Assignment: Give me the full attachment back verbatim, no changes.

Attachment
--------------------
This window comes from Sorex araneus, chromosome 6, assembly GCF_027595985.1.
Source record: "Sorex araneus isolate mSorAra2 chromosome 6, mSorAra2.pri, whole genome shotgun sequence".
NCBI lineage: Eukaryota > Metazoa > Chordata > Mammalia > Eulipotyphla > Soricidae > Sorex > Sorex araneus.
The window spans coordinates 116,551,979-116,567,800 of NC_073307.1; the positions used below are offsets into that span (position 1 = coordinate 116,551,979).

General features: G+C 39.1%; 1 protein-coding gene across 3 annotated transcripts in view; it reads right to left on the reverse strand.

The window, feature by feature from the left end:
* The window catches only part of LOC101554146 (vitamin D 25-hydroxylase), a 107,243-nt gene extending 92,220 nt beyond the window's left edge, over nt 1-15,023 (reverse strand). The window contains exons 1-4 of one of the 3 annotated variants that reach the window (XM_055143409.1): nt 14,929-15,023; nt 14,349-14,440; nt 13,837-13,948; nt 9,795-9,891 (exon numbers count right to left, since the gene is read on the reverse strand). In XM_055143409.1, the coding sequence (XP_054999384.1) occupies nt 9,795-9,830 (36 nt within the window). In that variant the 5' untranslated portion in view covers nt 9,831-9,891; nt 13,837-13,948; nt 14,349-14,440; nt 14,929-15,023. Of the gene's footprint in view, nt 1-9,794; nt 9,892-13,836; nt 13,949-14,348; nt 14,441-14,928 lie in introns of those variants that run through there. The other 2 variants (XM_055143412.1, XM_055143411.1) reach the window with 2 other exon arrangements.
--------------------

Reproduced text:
This window comes from Sorex araneus, chromosome 6, assembly GCF_027595985.1.
Source record: "Sorex araneus isolate mSorAra2 chromosome 6, mSorAra2.pri, whole genome shotgun sequence".
NCBI lineage: Eukaryota > Metazoa > Chordata > Mammalia > Eulipotyphla > Soricidae > Sorex > Sorex araneus.
The window spans coordinates 116,551,979-116,567,800 of NC_073307.1; the positions used below are offsets into that span (position 1 = coordinate 116,551,979).

General features: G+C 39.1%; 1 protein-coding gene across 3 annotated transcripts in view; it reads right to left on the reverse strand.

The window, feature by feature from the left end:
* The window catches only part of LOC101554146 (vitamin D 25-hydroxylase), a 107,243-nt gene extending 92,220 nt beyond the window's left edge, over nt 1-15,023 (reverse strand). The window contains exons 1-4 of one of the 3 annotated variants that reach the window (XM_055143409.1): nt 14,929-15,023; nt 14,349-14,440; nt 13,837-13,948; nt 9,795-9,891 (exon numbers count right to left, since the gene is read on the reverse strand). In XM_055143409.1, the coding sequence (XP_054999384.1) occupies nt 9,795-9,830 (36 nt within the window). In that variant the 5' untranslated portion in view covers nt 9,831-9,891; nt 13,837-13,948; nt 14,349-14,440; nt 14,929-15,023. Of the gene's footprint in view, nt 1-9,794; nt 9,892-13,836; nt 13,949-14,348; nt 14,441-14,928 lie in introns of those variants that run through there. The other 2 variants (XM_055143412.1, XM_055143411.1) reach the window with 2 other exon arrangements.